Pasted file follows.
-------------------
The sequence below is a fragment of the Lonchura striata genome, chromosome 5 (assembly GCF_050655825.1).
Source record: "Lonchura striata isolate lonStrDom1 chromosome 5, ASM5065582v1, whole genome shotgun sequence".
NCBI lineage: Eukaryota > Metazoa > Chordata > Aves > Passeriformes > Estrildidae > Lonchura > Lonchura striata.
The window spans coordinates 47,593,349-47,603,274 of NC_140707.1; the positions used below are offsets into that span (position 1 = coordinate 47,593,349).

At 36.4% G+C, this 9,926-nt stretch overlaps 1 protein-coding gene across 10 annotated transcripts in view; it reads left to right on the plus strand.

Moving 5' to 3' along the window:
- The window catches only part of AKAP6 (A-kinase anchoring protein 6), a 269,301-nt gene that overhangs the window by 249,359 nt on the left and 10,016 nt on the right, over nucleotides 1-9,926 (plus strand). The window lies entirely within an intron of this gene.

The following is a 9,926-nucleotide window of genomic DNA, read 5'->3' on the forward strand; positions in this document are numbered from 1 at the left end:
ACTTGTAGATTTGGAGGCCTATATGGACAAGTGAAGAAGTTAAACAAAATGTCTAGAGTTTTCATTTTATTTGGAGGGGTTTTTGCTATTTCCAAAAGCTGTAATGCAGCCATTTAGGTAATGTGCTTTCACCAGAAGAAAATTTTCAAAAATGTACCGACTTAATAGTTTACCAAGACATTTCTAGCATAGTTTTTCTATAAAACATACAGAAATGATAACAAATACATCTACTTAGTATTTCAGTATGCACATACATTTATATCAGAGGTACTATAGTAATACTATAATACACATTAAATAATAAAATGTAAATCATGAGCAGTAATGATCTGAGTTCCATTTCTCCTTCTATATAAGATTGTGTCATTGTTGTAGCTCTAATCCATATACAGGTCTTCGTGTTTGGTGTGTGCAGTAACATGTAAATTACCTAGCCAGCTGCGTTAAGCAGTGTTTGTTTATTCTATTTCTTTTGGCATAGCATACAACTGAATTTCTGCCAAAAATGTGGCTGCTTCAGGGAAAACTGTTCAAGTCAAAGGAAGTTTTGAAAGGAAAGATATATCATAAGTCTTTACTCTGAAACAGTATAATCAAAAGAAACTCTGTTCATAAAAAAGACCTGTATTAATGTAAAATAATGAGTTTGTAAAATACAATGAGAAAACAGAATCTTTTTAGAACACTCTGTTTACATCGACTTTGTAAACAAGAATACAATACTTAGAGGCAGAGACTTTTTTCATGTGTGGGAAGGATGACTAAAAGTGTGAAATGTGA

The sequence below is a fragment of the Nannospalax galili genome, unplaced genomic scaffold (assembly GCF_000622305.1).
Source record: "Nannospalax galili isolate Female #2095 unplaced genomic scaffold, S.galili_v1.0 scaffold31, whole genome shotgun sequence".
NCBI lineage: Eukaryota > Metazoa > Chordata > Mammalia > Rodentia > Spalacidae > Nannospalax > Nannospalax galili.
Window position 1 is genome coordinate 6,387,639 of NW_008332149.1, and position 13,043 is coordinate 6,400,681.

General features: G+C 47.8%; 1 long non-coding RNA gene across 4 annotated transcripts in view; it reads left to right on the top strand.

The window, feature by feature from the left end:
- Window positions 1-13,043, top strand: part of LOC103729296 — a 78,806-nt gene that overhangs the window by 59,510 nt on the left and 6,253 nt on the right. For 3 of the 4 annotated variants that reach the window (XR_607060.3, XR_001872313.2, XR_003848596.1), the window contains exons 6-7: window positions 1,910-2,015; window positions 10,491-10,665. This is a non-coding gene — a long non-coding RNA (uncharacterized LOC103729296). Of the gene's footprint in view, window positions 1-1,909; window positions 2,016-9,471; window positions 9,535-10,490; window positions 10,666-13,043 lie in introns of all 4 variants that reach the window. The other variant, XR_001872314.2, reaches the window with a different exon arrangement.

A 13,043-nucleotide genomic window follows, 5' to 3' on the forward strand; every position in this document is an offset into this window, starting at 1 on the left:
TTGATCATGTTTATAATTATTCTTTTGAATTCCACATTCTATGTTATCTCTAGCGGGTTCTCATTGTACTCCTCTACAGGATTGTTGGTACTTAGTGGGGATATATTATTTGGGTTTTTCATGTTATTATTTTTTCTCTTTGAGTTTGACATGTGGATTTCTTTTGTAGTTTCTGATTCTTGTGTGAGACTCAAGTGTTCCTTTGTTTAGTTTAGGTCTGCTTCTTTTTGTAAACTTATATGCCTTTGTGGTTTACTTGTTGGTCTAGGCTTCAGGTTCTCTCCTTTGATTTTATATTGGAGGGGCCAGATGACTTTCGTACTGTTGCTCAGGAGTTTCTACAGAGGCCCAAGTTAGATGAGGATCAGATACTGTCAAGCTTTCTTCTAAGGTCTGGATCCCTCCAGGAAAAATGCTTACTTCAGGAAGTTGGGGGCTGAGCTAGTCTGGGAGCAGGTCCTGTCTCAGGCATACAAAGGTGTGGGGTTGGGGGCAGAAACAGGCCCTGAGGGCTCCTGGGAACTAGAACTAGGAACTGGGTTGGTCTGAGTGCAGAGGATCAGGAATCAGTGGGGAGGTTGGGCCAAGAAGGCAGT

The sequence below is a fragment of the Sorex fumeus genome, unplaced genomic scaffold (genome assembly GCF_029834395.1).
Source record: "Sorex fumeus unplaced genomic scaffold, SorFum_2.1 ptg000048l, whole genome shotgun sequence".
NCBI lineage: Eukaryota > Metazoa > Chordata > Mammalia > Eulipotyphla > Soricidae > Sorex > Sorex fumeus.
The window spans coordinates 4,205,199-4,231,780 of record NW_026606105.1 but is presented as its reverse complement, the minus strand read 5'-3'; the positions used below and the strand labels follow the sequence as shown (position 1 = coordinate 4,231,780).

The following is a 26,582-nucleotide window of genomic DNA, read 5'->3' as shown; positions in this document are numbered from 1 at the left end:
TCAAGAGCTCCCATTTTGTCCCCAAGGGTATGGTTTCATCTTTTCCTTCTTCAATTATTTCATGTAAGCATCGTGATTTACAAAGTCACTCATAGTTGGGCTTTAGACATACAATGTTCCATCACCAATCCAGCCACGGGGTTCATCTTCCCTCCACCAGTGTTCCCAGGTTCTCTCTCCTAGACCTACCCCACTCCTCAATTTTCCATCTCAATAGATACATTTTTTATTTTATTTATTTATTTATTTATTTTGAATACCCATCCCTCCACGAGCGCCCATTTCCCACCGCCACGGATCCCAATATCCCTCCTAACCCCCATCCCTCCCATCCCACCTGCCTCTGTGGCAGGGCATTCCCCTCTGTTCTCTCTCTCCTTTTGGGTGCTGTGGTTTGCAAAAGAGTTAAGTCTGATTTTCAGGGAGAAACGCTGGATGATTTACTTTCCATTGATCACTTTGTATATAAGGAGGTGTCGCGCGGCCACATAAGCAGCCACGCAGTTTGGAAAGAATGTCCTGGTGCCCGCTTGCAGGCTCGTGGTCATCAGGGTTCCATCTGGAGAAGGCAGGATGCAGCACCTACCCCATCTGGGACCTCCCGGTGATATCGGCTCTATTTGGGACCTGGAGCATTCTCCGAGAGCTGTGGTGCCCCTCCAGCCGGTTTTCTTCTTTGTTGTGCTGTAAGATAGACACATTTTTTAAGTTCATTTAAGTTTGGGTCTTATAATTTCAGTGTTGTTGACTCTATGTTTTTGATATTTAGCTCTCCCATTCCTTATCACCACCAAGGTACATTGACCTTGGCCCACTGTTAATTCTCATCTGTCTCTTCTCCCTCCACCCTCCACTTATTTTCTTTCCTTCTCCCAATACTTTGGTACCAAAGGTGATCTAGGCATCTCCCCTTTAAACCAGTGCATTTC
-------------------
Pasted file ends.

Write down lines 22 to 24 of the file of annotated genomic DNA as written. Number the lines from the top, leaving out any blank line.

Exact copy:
The window spans coordinates 4,205,199-4,231,780 of record NW_026606105.1 but is presented as its reverse complement, the minus strand read 5'-3'; the positions used below and the strand labels follow the sequence as shown (position 1 = coordinate 4,231,780).

The following is a 26,582-nucleotide window of genomic DNA, read 5'->3' as shown; positions in this document are numbered from 1 at the left end:
TCAAGAGCTCCCATTTTGTCCCCAAGGGTATGGTTTCATCTTTTCCTTCTTCAATTATTTCATGTAAGCATCGTGATTTACAAAGTCACTCATAGTTGGGCTTTAGACATACAATGTTCCATCACCAATCCAGCCACGGGGTTCATCTTCCCTCCACCAGTGTTCCCAGGTTCTCTCTCCTAGACCTACCCCACTCCTCAATTTTCCATCTCAATAGATACATTTTTTATTTTATTTATTTATTTATTTATTTTGAATACCCATCCCTCCACGAGCGCCCATTTCCCACCGCCACGGATCCCAATATCCCTCCTAACCCCCATCCCTCCCATCCCACCTGCCTCTGTGGCAGGGCATTCCCCTCTGTTCTCTCTCTCCTTTTGGGTGCTGTGGTTTGCAAAAGAGTTAAGTCTGATTTTCAGGGAGAAACGCTGGATGATTTACTTTCCATTGATCACTTTGTATATAAGGAGGTGTCGCGCGGCCACATAAGCAGCCACGCAGTTTGGAAAGAATGTCCTGGTGCCCGCTTGCAGGCTCGTGGTCATCAGGGTTCCATCTGGAGAAGGCAGGATGCAGCACCTACCCCATCTGGGACCTCCCGGTGATATCGGCTCTATTTGGGACCTGGAGCATTCTCCGAGAGCTGTGGTGCCCCTCCAGCCGGTTTTCTTCTTTGTTGTGCTGTAAGATAGACACATTTTTTAAGTTCATTTAAGTTTGGGTCTTATAATTTCAGTGTTGTTGACTCTATGTTTTTGATATTTAGCTCTCCCATTCCTTATCACCACCAAGGTACATTGACCTTGGCCCACTGTTAATTCTCATCTGTCTCTTCTCCCTCCACCCTCCACTTATTTTCTTTCCTTCTCCCAATACTTTGGTACCAAAGGTGATCTAGGCATCTCCCCTTTAAACCAGTGCATTTC